Incentive Program Supports Educational, Patient Care Goals for Resident Physicians
In an effort to improve and reinforce residents' commitment to patient satisfaction, quality of care, and safety, the University of California, San Francisco (UCSF) graduate medical education (GME) program and its major affiliate institution, UCSF Medical Center, has established a goal-based incentive program that allows trainees to earn up to an extra $1,200 per year.
"The incentive program highlights process measures and patient outcomes that are central clinical goals for the institution and our GME program," says Robert Baron, MD, MS, associate dean of graduate and continuing medical education at UCSF. Baron and administrators from UCSF Medical Center develop three goals, and residents work throughout the academic year to meet them.
Each goal is worth $400, and residents' performance is measured as a group, not individually. House staff members must collectively meet all three goals to receive the full incentive. If they meet only two goals, each trainee will receive $800, Baron explains. For instance, the three goals for the 2008&.dash;2009 academic year were:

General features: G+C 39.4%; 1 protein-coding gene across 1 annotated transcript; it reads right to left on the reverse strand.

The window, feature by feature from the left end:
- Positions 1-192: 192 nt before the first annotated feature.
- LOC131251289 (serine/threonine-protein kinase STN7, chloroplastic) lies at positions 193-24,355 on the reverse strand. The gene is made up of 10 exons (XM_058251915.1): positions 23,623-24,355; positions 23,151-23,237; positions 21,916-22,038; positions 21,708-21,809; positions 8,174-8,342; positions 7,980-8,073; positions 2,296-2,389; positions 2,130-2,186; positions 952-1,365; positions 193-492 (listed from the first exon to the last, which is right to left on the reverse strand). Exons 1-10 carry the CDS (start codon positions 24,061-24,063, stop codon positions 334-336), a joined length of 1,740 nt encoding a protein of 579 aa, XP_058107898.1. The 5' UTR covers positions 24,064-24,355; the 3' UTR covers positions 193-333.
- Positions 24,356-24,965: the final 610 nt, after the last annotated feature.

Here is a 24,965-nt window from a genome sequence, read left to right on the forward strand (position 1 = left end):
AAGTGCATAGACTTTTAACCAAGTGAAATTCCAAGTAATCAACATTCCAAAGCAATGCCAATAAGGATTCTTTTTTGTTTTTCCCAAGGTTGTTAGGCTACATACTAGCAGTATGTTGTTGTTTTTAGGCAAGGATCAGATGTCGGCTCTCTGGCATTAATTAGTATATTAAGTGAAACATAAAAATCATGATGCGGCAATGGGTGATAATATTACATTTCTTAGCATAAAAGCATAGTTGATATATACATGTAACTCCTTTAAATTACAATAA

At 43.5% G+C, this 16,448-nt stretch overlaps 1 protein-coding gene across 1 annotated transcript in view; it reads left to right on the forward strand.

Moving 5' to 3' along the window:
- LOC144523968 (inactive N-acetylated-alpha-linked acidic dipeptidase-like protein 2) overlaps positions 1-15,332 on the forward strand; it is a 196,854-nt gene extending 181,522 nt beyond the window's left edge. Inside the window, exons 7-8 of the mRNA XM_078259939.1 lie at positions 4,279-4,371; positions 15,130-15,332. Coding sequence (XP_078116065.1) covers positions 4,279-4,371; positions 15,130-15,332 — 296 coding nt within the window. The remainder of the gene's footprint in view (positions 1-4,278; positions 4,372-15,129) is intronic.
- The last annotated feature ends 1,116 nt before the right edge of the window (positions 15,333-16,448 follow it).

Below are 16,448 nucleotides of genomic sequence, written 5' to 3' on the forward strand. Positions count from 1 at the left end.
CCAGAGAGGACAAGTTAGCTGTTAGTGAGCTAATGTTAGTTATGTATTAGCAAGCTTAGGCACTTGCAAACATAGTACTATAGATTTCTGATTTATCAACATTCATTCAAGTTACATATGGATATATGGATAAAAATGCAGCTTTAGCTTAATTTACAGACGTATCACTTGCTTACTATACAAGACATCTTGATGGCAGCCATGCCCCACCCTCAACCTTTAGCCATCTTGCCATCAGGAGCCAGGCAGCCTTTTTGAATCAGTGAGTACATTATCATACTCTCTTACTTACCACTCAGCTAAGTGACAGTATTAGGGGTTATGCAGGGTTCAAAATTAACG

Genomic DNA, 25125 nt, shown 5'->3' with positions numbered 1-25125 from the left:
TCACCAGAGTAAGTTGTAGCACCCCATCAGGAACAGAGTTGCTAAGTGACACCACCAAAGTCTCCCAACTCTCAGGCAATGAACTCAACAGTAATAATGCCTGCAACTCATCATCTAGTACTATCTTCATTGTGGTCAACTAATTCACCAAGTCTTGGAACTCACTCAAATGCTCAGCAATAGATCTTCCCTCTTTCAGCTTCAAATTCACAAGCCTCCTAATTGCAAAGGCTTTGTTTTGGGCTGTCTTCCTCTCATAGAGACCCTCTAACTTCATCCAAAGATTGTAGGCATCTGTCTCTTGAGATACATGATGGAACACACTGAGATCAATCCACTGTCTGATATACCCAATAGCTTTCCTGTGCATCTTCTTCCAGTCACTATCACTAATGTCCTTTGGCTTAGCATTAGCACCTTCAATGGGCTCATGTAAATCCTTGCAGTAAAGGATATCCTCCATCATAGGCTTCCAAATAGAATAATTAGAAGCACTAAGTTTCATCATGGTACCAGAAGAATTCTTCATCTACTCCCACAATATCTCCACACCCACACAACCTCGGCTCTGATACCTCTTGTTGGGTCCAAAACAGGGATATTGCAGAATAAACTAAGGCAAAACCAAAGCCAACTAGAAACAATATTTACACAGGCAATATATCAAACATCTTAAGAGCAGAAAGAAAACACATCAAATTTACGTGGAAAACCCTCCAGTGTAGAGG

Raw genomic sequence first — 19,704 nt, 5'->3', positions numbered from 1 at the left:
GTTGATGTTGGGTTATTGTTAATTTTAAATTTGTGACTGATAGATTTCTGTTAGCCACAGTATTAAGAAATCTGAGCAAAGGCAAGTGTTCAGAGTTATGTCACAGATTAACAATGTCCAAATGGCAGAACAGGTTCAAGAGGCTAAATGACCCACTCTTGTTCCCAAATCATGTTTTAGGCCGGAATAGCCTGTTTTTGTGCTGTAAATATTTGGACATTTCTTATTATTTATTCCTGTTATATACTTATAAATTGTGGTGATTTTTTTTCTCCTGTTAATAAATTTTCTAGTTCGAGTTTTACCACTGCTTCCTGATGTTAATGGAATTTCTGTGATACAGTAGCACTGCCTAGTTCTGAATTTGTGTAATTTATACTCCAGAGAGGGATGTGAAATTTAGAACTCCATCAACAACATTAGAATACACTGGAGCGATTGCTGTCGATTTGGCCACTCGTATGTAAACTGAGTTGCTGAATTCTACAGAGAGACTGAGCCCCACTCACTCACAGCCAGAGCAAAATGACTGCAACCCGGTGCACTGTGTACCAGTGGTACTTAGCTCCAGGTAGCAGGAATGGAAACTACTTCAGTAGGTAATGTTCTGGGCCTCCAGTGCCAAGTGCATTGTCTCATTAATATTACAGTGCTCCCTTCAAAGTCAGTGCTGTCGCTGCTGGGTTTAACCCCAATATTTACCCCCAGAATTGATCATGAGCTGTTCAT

- Patient satisfaction. Maintain an annual 71st percentile ranking compared to national peers on the Press Ganey patient satisfaction survey "likelihood of recommending" question.
- Patient quality and safety. Achieve and maintain an average of 95% compliance with the "do physician orders have all required elements" question on UCSF Medical Center compliance audits.
- Pain management. Maintain an annual 75th percentile ranking compared to national peers on the Press Ganey inpatient satisfaction survey "how well your pain was controlled" question.
UCSF Medical Center funds the program so only those who work 12 weeks or more at UCSF Medical Center are eligible. About 900 residents and fellows qualify for the incentive, Baron says.
When selecting goals, Baron and UCSF Medical Center leadership carefully aligned UCSF Medical Center's patient care initiatives with UCSF's educational program. "If it was not lined up carefully with our educational endeavors, it would be more of a service-based incentive rather than an educational incentive," Baron says.
Fusing the two was not a stretch. Almost all quality and patient satisfaction initiatives provide learning opportunities for residents.
For example, after a CMS site visit, UCSF Medical Center wanted to increase compliance with physician order writing. This has now become goal number two, and residency programs incorporate lectures on the topic into their curriculum.
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